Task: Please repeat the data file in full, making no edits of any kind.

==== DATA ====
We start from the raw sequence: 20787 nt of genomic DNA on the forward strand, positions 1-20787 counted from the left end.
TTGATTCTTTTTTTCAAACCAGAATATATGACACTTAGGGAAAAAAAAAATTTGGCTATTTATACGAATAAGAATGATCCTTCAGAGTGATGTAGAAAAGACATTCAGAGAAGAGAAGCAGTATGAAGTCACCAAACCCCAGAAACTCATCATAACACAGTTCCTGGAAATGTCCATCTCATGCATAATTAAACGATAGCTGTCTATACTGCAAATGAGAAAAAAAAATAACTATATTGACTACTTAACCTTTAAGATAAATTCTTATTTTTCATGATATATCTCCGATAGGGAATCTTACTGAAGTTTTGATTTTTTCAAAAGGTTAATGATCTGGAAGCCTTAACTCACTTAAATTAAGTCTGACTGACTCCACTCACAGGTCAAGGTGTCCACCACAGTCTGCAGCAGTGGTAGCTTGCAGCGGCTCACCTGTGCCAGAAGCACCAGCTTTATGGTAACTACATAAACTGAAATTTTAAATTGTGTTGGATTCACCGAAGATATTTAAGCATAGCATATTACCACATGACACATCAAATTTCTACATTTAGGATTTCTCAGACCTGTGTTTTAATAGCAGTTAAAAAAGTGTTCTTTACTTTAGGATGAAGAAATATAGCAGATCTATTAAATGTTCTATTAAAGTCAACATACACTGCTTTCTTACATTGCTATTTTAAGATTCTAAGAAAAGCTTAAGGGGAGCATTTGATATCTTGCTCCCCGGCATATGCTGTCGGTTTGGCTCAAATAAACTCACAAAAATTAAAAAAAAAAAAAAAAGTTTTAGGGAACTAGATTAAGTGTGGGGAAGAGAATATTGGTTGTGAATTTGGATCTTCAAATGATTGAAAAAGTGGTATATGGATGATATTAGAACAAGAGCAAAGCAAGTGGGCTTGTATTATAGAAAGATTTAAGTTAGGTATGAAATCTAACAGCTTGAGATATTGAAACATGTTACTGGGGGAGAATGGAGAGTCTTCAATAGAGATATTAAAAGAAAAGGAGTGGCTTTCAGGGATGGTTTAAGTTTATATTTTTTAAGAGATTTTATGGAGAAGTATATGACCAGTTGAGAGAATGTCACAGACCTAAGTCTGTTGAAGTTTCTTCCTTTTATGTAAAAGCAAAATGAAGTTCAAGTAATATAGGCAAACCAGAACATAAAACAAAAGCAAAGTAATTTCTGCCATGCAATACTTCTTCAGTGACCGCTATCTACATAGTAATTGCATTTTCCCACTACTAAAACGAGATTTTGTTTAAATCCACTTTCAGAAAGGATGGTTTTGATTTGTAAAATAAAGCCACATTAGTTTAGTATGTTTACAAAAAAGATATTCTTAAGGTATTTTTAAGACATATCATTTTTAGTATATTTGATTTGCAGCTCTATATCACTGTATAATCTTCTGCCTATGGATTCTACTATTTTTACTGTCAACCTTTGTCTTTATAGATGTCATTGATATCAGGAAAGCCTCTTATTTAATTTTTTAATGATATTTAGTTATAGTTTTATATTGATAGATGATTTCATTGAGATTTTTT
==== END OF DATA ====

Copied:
We start from the raw sequence: 20787 nt of genomic DNA on the forward strand, positions 1-20787 counted from the left end.
TTGATTCTTTTTTTCAAACCAGAATATATGACACTTAGGGAAAAAAAAAATTTGGCTATTTATACGAATAAGAATGATCCTTCAGAGTGATGTAGAAAAGACATTCAGAGAAGAGAAGCAGTATGAAGTCACCAAACCCCAGAAACTCATCATAACACAGTTCCTGGAAATGTCCATCTCATGCATAATTAAACGATAGCTGTCTATACTGCAAATGAGAAAAAAAAATAACTATATTGACTACTTAACCTTTAAGATAAATTCTTATTTTTCATGATATATCTCCGATAGGGAATCTTACTGAAGTTTTGATTTTTTCAAAAGGTTAATGATCTGGAAGCCTTAACTCACTTAAATTAAGTCTGACTGACTCCACTCACAGGTCAAGGTGTCCACCACAGTCTGCAGCAGTGGTAGCTTGCAGCGGCTCACCTGTGCCAGAAGCACCAGCTTTATGGTAACTACATAAACTGAAATTTTAAATTGTGTTGGATTCACCGAAGATATTTAAGCATAGCATATTACCACATGACACATCAAATTTCTACATTTAGGATTTCTCAGACCTGTGTTTTAATAGCAGTTAAAAAAGTGTTCTTTACTTTAGGATGAAGAAATATAGCAGATCTATTAAATGTTCTATTAAAGTCAACATACACTGCTTTCTTACATTGCTATTTTAAGATTCTAAGAAAAGCTTAAGGGGAGCATTTGATATCTTGCTCCCCGGCATATGCTGTCGGTTTGGCTCAAATAAACTCACAAAAATTAAAAAAAAAAAAAAAAGTTTTAGGGAACTAGATTAAGTGTGGGGAAGAGAATATTGGTTGTGAATTTGGATCTTCAAATGATTGAAAAAGTGGTATATGGATGATATTAGAACAAGAGCAAAGCAAGTGGGCTTGTATTATAGAAAGATTTAAGTTAGGTATGAAATCTAACAGCTTGAGATATTGAAACATGTTACTGGGGGAGAATGGAGAGTCTTCAATAGAGATATTAAAAGAAAAGGAGTGGCTTTCAGGGATGGTTTAAGTTTATATTTTTTAAGAGATTTTATGGAGAAGTATATGACCAGTTGAGAGAATGTCACAGACCTAAGTCTGTTGAAGTTTCTTCCTTTTATGTAAAAGCAAAATGAAGTTCAAGTAATATAGGCAAACCAGAACATAAAACAAAAGCAAAGTAATTTCTGCCATGCAATACTTCTTCAGTGACCGCTATCTACATAGTAATTGCATTTTCCCACTACTAAAACGAGATTTTGTTTAAATCCACTTTCAGAAAGGATGGTTTTGATTTGTAAAATAAAGCCACATTAGTTTAGTATGTTTACAAAAAAGATATTCTTAAGGTATTTTTAAGACATATCATTTTTAGTATATTTGATTTGCAGCTCTATATCACTGTATAATCTTCTGCCTATGGATTCTACTATTTTTACTGTCAACCTTTGTCTTTATAGATGTCATTGATATCAGGAAAGCCTCTTATTTAATTTTTTAATGATATTTAGTTATAGTTTTATATTGATAGATGATTTCATTGAGATTTTTT